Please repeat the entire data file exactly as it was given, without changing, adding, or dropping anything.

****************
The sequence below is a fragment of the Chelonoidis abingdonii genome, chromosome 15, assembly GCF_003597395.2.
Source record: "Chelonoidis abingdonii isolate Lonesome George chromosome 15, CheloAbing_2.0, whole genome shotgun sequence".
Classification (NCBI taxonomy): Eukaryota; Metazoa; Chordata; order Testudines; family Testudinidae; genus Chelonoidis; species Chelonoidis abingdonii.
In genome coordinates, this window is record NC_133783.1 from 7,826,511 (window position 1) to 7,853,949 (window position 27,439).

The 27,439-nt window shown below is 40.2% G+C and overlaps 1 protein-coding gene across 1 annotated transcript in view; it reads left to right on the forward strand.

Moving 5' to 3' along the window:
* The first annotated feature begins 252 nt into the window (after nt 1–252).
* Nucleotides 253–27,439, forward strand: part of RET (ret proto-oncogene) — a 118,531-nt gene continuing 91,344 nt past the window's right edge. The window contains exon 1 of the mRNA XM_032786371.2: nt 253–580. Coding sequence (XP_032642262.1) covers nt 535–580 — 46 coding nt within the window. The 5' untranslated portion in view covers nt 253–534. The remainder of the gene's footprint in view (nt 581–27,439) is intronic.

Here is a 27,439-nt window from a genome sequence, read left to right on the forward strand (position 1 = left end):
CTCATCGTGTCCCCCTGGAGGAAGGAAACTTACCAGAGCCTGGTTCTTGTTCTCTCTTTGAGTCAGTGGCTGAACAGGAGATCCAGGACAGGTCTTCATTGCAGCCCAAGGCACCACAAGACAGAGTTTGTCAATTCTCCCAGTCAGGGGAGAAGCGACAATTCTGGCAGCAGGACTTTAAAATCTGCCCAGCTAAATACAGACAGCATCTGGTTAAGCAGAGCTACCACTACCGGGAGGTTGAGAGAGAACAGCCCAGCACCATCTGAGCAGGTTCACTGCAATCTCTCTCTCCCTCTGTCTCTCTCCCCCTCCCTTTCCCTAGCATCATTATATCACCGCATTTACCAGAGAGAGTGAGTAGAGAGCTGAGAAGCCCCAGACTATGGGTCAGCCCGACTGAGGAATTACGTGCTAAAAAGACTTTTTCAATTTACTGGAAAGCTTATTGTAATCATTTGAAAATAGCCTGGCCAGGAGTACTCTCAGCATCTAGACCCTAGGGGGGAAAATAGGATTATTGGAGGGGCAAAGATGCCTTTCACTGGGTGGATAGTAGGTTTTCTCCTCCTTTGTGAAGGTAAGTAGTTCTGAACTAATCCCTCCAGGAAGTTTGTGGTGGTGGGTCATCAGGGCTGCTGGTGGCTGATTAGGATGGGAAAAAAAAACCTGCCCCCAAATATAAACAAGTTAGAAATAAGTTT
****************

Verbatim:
The sequence below is a fragment of the Chelonoidis abingdonii genome, chromosome 15, assembly GCF_003597395.2.
Source record: "Chelonoidis abingdonii isolate Lonesome George chromosome 15, CheloAbing_2.0, whole genome shotgun sequence".
Classification (NCBI taxonomy): Eukaryota; Metazoa; Chordata; order Testudines; family Testudinidae; genus Chelonoidis; species Chelonoidis abingdonii.
In genome coordinates, this window is record NC_133783.1 from 7,826,511 (window position 1) to 7,853,949 (window position 27,439).

The 27,439-nt window shown below is 40.2% G+C and overlaps 1 protein-coding gene across 1 annotated transcript in view; it reads left to right on the forward strand.

Moving 5' to 3' along the window:
* The first annotated feature begins 252 nt into the window (after nt 1–252).
* Nucleotides 253–27,439, forward strand: part of RET (ret proto-oncogene) — a 118,531-nt gene continuing 91,344 nt past the window's right edge. The window contains exon 1 of the mRNA XM_032786371.2: nt 253–580. Coding sequence (XP_032642262.1) covers nt 535–580 — 46 coding nt within the window. The 5' untranslated portion in view covers nt 253–534. The remainder of the gene's footprint in view (nt 581–27,439) is intronic.

Here is a 27,439-nt window from a genome sequence, read left to right on the forward strand (position 1 = left end):
CTCATCGTGTCCCCCTGGAGGAAGGAAACTTACCAGAGCCTGGTTCTTGTTCTCTCTTTGAGTCAGTGGCTGAACAGGAGATCCAGGACAGGTCTTCATTGCAGCCCAAGGCACCACAAGACAGAGTTTGTCAATTCTCCCAGTCAGGGGAGAAGCGACAATTCTGGCAGCAGGACTTTAAAATCTGCCCAGCTAAATACAGACAGCATCTGGTTAAGCAGAGCTACCACTACCGGGAGGTTGAGAGAGAACAGCCCAGCACCATCTGAGCAGGTTCACTGCAATCTCTCTCTCCCTCTGTCTCTCTCCCCCTCCCTTTCCCTAGCATCATTATATCACCGCATTTACCAGAGAGAGTGAGTAGAGAGCTGAGAAGCCCCAGACTATGGGTCAGCCCGACTGAGGAATTACGTGCTAAAAAGACTTTTTCAATTTACTGGAAAGCTTATTGTAATCATTTGAAAATAGCCTGGCCAGGAGTACTCTCAGCATCTAGACCCTAGGGGGGAAAATAGGATTATTGGAGGGGCAAAGATGCCTTTCACTGGGTGGATAGTAGGTTTTCTCCTCCTTTGTGAAGGTAAGTAGTTCTGAACTAATCCCTCCAGGAAGTTTGTGGTGGTGGGTCATCAGGGCTGCTGGTGGCTGATTAGGATGGGAAAAAAAAACCTGCCCCCAAATATAAACAAGTTAGAAATAAGTTT